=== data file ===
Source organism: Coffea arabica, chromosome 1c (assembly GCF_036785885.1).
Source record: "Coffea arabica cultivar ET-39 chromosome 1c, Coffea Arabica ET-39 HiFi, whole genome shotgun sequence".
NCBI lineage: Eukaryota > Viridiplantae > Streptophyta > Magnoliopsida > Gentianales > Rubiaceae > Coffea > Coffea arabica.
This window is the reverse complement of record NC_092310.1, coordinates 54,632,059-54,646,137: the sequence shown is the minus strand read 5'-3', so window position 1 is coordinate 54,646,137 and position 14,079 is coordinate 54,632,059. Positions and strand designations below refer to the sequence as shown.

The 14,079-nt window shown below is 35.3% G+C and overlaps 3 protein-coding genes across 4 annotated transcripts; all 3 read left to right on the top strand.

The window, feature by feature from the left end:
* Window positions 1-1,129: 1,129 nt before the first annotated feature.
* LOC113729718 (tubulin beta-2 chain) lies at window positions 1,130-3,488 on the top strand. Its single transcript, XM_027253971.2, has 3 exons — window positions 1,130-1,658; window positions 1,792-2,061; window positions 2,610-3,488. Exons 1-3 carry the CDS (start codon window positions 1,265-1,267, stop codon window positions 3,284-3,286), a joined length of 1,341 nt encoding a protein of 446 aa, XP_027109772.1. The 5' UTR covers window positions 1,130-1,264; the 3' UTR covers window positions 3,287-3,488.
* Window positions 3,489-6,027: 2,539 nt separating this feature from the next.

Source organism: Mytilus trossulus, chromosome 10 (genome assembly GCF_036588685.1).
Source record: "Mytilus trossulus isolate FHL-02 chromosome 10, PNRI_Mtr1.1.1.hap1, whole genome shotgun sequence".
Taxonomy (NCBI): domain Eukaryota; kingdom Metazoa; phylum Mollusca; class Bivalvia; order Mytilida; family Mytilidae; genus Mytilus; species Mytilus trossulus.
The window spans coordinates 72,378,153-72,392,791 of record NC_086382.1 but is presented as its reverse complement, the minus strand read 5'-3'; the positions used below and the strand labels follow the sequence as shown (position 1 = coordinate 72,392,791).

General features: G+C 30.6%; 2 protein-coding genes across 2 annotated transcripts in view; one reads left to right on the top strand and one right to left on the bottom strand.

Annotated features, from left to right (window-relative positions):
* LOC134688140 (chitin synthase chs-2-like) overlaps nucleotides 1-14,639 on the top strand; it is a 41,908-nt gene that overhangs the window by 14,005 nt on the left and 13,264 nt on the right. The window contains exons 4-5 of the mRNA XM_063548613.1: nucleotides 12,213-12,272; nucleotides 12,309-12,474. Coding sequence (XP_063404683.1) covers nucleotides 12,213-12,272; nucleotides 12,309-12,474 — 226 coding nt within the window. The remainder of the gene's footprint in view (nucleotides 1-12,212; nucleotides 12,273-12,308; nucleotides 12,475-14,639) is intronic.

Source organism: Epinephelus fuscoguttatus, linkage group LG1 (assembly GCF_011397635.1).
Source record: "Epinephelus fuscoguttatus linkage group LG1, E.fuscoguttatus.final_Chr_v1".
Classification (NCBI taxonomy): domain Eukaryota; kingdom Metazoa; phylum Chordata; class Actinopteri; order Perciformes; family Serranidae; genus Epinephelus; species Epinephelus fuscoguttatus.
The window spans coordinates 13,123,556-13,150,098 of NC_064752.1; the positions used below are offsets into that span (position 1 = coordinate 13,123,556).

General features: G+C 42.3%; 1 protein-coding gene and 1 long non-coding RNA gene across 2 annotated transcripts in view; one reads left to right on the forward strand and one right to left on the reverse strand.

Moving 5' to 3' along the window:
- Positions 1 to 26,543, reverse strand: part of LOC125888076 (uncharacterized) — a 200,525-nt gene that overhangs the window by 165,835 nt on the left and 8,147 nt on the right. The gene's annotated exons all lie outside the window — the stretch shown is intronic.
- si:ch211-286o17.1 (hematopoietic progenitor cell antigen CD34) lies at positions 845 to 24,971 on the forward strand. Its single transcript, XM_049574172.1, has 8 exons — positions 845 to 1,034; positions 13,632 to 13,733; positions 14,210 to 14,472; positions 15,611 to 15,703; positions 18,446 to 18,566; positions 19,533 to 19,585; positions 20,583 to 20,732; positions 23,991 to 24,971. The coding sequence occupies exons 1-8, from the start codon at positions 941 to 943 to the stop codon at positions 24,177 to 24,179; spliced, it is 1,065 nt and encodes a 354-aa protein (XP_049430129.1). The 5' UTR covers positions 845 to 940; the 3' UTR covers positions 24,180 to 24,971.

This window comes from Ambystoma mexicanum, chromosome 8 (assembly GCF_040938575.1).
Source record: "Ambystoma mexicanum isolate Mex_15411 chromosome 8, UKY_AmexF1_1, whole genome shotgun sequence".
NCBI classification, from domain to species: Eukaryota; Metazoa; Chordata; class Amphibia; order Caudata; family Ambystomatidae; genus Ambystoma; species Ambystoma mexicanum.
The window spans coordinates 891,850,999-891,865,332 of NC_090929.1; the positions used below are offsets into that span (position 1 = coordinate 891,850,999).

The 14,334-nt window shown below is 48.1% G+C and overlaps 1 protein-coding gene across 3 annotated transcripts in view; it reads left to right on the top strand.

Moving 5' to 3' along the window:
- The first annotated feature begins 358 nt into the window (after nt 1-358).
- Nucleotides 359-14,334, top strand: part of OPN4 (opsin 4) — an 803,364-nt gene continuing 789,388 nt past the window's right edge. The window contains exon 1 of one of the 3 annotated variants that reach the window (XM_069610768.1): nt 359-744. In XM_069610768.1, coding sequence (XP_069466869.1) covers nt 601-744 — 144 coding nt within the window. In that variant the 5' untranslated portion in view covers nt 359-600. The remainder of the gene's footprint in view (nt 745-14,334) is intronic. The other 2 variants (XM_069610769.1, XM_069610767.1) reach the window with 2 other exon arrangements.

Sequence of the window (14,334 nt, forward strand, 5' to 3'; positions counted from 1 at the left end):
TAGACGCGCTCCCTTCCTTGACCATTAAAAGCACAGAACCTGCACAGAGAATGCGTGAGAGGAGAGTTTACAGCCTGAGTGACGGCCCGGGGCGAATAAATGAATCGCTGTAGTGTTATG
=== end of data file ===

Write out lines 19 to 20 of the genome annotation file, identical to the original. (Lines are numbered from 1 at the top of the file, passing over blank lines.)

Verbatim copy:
Classification (NCBI taxonomy): domain Eukaryota; kingdom Metazoa; phylum Chordata; class Actinopteri; order Perciformes; family Serranidae; genus Epinephelus; species Epinephelus fuscoguttatus.
The window spans coordinates 13,123,556-13,150,098 of NC_064752.1; the positions used below are offsets into that span (position 1 = coordinate 13,123,556).